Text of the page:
Trust is the first and most essential factor. This was the point made by Mark Welch, author of “The Street Savvy Sales” leader, a speaker at an event that I facilitated last week in Toronto.
Mark was speaking about a real crisis in what is known as B2B (Business to Business) sales. Productivity in this area has plummeted to alarmingly low levels. Anyone who runs a corporate sales force is feeling the impact of this.
Finding new prospects, getting face time, all of the aspects of corporate sales are getting harder and harder. Everyone knows that. But something else has happened over the past decade which exacerbates the challenges. At least in the early stages of the buyers’ journey, the sales person is becoming less and less relevant.
Where the sales person was once the knowledgable guide, the average B2B customer is over 60% through their “buyer’s journey” before engaging with a vendor.
What is taking their place in the early stages of the buyer’s journey? Content. But not just any content. It’s the content the buyers trust.
In a recent study, (78%) of buyers say they are placing more emphasis on the trustworthiness of a content’s source than they did a year ago.
That presents some real challenges for companies that are vying for sales in the B2B space. In a world where trusted content is supplanting salespeople, in every survey vendor content inevitably falls to the bottom of the list of what is most trustworthy.
Buyers today trust the opinions of their peers, independent publications and industry experts by a wide margin.
The challenge that results – the plummeting productivity of corporate sales represents a real and present danger. In a digital world, maintaining a lead on features alone is a mug’s game. Even if we have the most innovative solutions, it doesn’t matter if our customers don’t know, believe and yes, trust that we are different.
Trust. It’s a world we use all the time. But what does it really mean?
One of the best definitions of trust that I’ve ever read comes from a book called “Trust in the Balance” by Robert Bruce Shaw. Shaw says that trust is something that is built from three key components:
- Empathy – are we open and listening?
- Integrity – is there consistency between our actions and our words?
- Results – do we deliver results?
The third of these essential characteristics is to me the most intriguing. While the first two are what we commonly associate with trust, they are necessary but not sufficient. We need to care and to be perceived as listening. Our deeds must match our words. But Shaw adds something extra. To our customers, nothing matters if we don’t deliver the results they need. Trust requires that we help them solve their problems and meet their challenges. Without that, nothing else matters.
Which leads us to the paradox – the “Catch 22” in our digital world. Companies have a shrinking window of time to distinguish themselves and to convince the prospective customer that we can deliver the results that they need. Once we concede 60% of the buyer’s journey is largely out of their direct control, the role of the salesperson becomes more, rather than less important. And to be successful, in that short period of time, these salespeople are competing for the trust of these customers.
This trust is what Shaw was talking about. It’s the trust that the customer experience will be there. That you will help them solve their challenges and realize their goals. The primary evidence of that will be their interactions with your customer-facing people and processes late in the buyer’s journey.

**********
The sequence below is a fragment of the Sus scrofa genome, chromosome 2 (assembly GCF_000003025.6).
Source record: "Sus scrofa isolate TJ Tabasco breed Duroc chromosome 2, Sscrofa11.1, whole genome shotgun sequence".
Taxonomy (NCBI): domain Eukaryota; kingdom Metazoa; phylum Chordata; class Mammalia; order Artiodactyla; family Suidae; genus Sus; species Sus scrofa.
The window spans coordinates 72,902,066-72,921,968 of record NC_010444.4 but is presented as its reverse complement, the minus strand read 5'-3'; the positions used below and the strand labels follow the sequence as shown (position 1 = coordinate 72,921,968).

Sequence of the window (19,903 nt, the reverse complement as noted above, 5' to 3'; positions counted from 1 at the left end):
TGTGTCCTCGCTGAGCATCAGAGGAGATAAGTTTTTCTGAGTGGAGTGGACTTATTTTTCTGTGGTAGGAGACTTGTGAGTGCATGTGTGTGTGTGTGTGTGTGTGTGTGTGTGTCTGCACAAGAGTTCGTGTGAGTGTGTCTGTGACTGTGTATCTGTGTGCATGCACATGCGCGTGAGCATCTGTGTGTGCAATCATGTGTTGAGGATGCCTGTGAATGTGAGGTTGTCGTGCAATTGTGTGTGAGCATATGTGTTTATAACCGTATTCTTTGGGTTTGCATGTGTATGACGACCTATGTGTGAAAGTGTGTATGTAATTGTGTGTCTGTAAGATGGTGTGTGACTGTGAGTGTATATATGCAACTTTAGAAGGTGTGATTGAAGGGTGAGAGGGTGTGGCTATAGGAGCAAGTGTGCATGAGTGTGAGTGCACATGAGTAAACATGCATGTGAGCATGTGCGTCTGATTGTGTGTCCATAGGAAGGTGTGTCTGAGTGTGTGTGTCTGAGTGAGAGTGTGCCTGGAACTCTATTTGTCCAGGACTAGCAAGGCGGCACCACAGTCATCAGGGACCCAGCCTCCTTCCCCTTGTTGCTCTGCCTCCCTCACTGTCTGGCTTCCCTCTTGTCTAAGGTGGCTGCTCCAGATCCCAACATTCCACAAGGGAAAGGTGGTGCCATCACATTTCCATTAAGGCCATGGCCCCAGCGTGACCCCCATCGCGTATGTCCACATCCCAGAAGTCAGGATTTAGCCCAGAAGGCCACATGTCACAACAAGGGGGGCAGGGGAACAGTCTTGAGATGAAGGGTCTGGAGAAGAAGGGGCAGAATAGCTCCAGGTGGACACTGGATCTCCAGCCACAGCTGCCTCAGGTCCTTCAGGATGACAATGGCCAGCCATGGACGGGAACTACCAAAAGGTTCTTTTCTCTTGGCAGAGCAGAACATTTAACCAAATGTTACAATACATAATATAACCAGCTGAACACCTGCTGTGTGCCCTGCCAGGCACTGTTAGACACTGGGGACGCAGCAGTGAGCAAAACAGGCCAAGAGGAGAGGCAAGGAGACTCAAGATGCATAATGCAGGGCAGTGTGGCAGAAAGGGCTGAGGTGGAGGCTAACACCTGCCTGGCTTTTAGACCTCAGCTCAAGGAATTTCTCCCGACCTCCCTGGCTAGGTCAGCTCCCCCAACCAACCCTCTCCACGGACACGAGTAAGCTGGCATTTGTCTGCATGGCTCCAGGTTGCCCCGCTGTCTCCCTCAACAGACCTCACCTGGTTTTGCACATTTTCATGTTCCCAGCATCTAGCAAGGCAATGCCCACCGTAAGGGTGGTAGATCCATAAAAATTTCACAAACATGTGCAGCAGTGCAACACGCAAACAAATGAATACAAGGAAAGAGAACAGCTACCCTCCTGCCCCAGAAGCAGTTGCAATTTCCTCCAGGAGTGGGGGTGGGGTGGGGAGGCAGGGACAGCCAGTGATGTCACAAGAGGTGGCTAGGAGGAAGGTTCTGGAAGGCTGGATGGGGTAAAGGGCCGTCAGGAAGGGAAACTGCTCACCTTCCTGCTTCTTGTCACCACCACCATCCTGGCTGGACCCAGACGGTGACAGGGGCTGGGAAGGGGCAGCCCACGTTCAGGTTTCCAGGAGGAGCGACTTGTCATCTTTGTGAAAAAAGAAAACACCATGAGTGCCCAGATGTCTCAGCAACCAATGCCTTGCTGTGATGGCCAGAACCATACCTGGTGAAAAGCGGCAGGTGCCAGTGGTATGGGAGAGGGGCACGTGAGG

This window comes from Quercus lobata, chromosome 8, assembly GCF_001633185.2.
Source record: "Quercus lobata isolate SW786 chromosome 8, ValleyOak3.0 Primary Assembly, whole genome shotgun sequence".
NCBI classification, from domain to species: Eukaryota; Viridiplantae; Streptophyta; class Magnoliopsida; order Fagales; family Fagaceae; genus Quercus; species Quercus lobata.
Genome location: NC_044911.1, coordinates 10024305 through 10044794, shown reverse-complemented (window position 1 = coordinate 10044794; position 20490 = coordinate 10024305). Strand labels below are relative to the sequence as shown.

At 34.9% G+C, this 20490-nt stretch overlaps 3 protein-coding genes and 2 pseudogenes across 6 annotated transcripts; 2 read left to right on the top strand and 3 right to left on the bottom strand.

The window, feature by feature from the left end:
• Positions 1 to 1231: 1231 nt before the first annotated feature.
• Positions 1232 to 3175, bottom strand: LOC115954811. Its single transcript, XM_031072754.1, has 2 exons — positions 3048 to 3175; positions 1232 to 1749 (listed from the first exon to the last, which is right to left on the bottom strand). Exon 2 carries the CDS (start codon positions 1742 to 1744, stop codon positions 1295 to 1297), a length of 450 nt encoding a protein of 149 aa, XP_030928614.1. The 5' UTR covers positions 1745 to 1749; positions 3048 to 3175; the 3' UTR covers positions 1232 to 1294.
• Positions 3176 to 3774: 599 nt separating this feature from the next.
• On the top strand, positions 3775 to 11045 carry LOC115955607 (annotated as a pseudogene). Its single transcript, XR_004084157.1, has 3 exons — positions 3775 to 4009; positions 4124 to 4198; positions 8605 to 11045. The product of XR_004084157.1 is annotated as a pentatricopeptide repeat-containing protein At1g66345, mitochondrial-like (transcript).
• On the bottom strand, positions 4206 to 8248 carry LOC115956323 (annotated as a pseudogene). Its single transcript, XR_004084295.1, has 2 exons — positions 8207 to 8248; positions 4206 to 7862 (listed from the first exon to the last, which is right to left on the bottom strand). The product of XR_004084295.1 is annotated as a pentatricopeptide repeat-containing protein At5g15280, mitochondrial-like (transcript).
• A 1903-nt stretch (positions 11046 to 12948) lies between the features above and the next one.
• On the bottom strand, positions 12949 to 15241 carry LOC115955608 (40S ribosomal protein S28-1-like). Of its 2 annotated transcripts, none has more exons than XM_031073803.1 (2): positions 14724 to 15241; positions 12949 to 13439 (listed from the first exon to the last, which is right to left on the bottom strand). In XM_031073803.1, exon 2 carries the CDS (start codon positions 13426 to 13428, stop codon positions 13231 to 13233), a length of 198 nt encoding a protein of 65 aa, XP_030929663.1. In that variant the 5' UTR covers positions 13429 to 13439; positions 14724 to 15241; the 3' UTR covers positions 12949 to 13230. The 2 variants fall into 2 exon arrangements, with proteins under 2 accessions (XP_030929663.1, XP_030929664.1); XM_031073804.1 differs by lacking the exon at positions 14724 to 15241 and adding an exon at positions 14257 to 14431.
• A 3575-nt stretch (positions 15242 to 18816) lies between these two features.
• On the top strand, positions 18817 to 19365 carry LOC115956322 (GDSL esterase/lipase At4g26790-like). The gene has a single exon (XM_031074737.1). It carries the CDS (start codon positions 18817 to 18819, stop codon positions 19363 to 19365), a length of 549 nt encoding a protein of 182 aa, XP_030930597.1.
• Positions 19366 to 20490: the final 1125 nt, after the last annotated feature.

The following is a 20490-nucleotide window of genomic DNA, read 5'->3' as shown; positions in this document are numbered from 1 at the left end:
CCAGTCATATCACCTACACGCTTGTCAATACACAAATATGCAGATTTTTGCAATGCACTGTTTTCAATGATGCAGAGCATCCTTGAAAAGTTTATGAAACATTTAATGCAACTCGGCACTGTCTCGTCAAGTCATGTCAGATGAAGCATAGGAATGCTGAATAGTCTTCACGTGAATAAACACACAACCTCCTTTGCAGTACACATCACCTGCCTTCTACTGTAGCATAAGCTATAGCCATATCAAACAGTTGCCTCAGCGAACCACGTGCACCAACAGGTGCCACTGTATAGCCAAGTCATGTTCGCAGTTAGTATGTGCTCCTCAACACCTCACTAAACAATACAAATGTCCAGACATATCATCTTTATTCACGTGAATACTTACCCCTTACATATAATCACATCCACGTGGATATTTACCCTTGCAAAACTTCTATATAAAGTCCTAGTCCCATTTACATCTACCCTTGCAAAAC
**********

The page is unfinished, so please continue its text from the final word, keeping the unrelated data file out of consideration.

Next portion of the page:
Mark Welch echoed this in his advice to salespeople. “If your products and services are the same, the difference is you,”
Which started me to thinking that if salespeople need to be more effective, and earn customer trust, and if trust requires results – they can only be trusted if their own organizations are aligned and dedicated to the customers’ outcomes. They have to trust their own organizations.
How many of us can truly say we really believe our organizations consistently deliver the solutions to our customers’ challenges?
We need coaches, not just in sales, but across our organizations.
That’s the role of leadership. We need to be effective coaches. And to be effective coaches we need to be trusted. Trust is achieved by our bur empathy, our integrity and most importantly, by the results that we get.
In his book, Good to Great, Jim Collins’ data showed that exceptional leaders aren’t the most charismatic. They aren’t the media stars. They are the hard-working, modest but fiercely determined leaders who believe in what they do and can be trusted to deliver results. Collins conveyed this with a great image. “Level five leaders,” he says, embrace the concept of the “the mirror and the window.” When things go well – they look out the window and give credit to their team. When things don’t go well, that window becomes a mirror – and they take accountability.
This is not new thinking. But in the world we live in today where truth and trust seem to be under siege, it was refreshing to listen to someone speak passionately about sales in a way that challenged me to think and more importantly, look in that proverbial mirror.
Thanks for the coaching, Mark. And for reminding me of the importance of trust.
If you want to read Mark’s book, it’s called “The Street Savvy Business Leader”. I got my copy at the event and I’ll be reading it and reviewing it in http://www.itbusiness.ca in the coming weeks. And I hope to do a webinar with him on the topic. I meet him at a series of sessions I’m doing with Dr. Cindy Gordon on Artificial Intelligence which is sponsored by IT World Canada (ITWC) and graciously hosted by Cap Gemini in their Toronto “Innovation Centre”.